Wake up daily to our latest coverage of business done better, directly in your inbox.


Get your weekly dose of analysis on rising corporate activism.


The best of solutions journalism in the sustainability space, published monthly.

Select Newsletter

By signing up you agree to our privacy policy. You can opt out anytime.

Tina Casey headshot

Beware the Silent Boycott, Lest It Get Loud

A silent boycott is taking shape against the high-profile automaker Tesla — offering an opportunity to explore why automakers that promote their environmental profile also need to attend to the social aspect of ESG (environmental, social and governance) principles.
By Tina Casey
white tesla parked in parking garage

(Image: Charlie Deets/Unsplash)

The run-up to the 2016 presidential election cycle touched off a rash of boycotts organized through social media. Many slipped silently into the clutter of the Internet, but others broke through. Now, one of these silent boycotts is taking shape against the high-profile automaker Tesla — offering an opportunity to explore why automakers that promote their environmental profile also need to attend to the social aspect of ESG (environmental, social and governance) principles.

When boycotts work

Before a boycott is organized on social media, there needs to be a groundswell of consumer discontent. That's what happened in 2016 when then-candidate Donald Trump campaigned for president on a platform critics derided as based on bigotry and xenophobia. The well-known #GrabYourWallet boycott launched in October of that year, after months of public exposure to Trump’s inflammatory rhetoric. It was soon followed by the Sleeping Giants campaign, among others.

These boycotts took a strategic approach. Instead of simply urging consumers to stop buying certain products, they prevailed upon businesses and advertisers to stop engaging with the target of the boycott and his allies in right-wing media.

One red flag for Tesla: Consumer discontent

As regards to Tesla, two red flags crop up. First is consumer discontent. Tesla launched in 2003 with high marks for the environmental part of ESG. It was the first modern U.S. automaker to reach scale with an entirely zero-emission electric vehicle lineup, leading the way into the decarbonization movement.

However, in recent years the brand has suffered a well-documented series of reputational blows related to social and governance issues. The hits increased exponentially after Tesla CEO Elon Musk acquired the social media site Twitter in October of 2022, exposing his controversial views on social issues to constant, widespread attention.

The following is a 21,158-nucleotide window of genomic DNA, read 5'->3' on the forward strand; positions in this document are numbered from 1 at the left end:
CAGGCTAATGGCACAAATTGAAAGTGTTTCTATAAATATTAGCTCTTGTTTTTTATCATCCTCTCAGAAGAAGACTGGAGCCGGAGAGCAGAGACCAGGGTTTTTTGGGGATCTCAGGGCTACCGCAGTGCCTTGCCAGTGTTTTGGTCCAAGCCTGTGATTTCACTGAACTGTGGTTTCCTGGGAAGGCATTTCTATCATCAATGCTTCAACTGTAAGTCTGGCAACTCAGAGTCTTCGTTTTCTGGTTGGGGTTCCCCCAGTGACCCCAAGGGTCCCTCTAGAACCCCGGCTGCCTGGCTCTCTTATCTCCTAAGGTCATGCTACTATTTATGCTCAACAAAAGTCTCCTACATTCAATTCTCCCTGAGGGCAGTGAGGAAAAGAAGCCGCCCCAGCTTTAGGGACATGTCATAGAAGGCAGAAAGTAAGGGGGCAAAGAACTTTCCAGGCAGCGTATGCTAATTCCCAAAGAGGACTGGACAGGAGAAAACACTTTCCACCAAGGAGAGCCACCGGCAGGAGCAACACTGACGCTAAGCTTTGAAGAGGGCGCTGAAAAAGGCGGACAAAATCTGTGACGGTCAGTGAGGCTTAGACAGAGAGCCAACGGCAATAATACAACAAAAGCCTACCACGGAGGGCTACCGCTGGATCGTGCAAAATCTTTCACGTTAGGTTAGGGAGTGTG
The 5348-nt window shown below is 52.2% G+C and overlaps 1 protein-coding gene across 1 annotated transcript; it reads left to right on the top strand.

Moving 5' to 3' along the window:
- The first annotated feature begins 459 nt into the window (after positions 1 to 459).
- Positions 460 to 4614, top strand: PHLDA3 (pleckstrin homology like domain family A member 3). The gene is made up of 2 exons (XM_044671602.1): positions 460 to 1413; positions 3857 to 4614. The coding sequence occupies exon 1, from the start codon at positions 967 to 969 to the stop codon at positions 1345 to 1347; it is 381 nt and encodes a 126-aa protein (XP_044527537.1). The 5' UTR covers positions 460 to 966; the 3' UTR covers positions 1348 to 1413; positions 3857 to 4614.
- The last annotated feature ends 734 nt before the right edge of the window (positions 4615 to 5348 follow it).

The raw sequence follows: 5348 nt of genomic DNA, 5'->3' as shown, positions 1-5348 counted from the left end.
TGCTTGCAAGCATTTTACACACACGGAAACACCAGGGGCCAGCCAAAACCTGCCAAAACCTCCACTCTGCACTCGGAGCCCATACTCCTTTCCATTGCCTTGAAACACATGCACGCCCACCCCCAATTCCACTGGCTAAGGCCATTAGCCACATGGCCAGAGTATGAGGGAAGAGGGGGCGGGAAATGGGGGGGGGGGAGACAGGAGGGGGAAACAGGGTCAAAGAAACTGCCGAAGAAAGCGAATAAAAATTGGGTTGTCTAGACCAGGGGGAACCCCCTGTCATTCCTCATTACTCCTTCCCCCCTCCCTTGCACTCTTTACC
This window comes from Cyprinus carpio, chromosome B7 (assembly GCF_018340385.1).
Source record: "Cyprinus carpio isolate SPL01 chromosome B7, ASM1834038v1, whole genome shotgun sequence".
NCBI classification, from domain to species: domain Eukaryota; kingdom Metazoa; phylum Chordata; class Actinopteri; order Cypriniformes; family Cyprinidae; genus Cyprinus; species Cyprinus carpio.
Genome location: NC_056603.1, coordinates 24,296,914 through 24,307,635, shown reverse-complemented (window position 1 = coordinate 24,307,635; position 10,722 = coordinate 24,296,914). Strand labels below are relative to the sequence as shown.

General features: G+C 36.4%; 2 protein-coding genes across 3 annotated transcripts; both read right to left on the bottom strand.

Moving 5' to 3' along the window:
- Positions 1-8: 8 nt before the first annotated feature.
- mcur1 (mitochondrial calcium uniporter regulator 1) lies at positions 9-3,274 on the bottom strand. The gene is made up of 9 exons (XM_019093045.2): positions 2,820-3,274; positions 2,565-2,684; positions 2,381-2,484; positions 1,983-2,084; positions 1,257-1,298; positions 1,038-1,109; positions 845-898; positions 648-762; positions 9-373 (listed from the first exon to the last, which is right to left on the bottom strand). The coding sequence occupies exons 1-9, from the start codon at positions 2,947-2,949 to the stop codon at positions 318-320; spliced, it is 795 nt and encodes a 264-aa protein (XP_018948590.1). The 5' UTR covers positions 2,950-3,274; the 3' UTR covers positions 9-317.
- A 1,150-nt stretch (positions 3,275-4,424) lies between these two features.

Sure enough, earlier this week Reuters reported on several consumer surveys that indicate consumer discontent is contributing to the recent decline in Tesla sales in the U.S. and Europe. Among the sources cited by Reuters is the marketing research firm Caliber.

“It's very likely that Musk himself is contributing to the reputational downfall,” Caliber CEO Shahar Silbershatz told Reuters, partly because his name is so closely associated with the Tesla brand.

As reported by Reuters, Caliber found that 83 percent of Americans associate Tesla with its CEO by name. It would be difficult if not impossible for any other CEO in the entire automotive industry to match that level of recognition.

Another red flag for Tesla

The other shoe to drop involves the business-to-business element — which is also beginning to materialize, without any evidence of an organized boycott.

In November 2021, before Musk acquired Twitter, the rental car firm Hertz announced plans to buy 100,000 Tesla Model 3 cars over the next two years. Hertz cited “climate change benefits” among the reasons for the growing demand for electric vehicles.

By this year, the bloom was off the rose. Hertz did not come close to buying 100,000 Model 3s, which was just as well. In January, the company announced plans to sell its Tesla cars along with much, though not all, of its electric vehicle fleet — citing lack of interest from renters along with issues related to collision risks.